The Porsche Boxster Spyder is more of what a sports car is meant to be about. Like a true roadster, the weatherproofing is kind of an afterthought (if only there were plastic side curtains as well as a plastic rear window), the pull-type interior door latch is cool (better than a lever, really), the seats are built for speed not the grocery store, and the short-shift kit for the transmission feels racy (though it's not what you want for going really fast or even slow, actually). The Boxster Spyder is not exactly a Porsche 550 Spyder, yet it's kind of about the same things.
Of course, it always seems a little dumb to pay more for less. It's easy to put down money for 10 percent more horsepower or bigger wheels and tires, but spending more money to get 176 pounds less seems pretty abstract, like fitting your bicycle with titanium bolts. Yet the Boxster Spyder is one of the few cars that makes you feel the lightness; it rolls with a little less friction and corners with a little more eagerness. The Boxster Spyder reminds you why racers are such fanatics about reducing weight.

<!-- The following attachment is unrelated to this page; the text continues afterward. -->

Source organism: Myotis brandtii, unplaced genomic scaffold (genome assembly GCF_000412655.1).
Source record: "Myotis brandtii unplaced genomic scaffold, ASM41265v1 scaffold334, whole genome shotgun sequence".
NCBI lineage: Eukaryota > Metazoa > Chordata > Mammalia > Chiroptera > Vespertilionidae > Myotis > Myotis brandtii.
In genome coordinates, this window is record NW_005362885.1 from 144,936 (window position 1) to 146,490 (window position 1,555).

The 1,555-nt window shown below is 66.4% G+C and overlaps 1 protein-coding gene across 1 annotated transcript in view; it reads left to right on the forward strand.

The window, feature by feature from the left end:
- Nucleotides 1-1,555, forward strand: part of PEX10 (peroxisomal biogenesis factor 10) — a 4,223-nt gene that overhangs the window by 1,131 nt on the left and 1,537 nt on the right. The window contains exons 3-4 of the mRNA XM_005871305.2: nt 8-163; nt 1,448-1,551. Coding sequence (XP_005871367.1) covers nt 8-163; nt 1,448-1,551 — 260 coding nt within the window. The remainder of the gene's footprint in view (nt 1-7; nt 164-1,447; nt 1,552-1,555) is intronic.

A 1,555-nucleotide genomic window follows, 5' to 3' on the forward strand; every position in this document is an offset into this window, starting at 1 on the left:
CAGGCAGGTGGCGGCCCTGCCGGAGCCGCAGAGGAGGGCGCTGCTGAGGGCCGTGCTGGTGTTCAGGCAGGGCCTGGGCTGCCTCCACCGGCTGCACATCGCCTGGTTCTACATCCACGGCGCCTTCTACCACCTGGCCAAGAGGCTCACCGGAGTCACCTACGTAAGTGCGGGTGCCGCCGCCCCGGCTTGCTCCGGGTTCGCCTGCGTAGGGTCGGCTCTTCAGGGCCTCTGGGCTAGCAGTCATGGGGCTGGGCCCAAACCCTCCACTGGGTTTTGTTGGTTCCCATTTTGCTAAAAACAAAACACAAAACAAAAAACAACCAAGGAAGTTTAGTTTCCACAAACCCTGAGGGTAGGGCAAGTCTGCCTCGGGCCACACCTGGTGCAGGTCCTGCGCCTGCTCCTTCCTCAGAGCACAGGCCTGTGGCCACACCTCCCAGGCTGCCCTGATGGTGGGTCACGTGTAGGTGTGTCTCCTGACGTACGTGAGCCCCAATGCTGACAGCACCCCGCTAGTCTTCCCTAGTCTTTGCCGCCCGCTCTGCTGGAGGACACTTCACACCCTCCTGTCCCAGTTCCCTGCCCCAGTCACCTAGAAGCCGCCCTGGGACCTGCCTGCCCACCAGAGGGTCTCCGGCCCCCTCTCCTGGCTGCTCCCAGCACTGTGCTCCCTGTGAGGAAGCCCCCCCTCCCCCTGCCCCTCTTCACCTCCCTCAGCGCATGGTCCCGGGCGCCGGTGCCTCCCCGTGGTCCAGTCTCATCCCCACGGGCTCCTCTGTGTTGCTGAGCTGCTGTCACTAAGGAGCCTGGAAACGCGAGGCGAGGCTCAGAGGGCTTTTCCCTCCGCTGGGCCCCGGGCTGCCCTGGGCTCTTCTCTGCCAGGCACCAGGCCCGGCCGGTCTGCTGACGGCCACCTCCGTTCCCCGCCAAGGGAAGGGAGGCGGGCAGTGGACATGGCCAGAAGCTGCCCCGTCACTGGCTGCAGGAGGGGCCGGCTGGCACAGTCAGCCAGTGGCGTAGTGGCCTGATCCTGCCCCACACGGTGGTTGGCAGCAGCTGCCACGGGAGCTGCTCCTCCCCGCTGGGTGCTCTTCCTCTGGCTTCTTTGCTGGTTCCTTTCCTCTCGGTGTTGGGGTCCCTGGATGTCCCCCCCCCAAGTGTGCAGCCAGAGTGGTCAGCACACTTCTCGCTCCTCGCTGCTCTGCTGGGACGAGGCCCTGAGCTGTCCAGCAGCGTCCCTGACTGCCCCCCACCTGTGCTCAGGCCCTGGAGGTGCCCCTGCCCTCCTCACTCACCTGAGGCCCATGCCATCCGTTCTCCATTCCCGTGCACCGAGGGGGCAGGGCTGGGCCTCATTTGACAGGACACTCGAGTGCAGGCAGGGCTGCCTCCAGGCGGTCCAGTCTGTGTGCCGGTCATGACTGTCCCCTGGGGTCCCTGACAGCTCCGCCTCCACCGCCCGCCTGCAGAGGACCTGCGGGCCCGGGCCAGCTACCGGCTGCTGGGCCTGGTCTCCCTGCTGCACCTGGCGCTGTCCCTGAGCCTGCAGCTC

Of course, this is a sales scam, an effort to get the Boxster assembly line moving (its location is also literally moving from Finland to Austria as well). And the speedster-style rear deck and retro 1970s-style decal don't do the car's appearance any favors, I think. But this car reminds me that there's much more to the Boxster idea than just Porsche's need for an entry-level product. I think the Boxster is a great car on its own merits, not just a place to start so you can one day work up to a Porsche 911.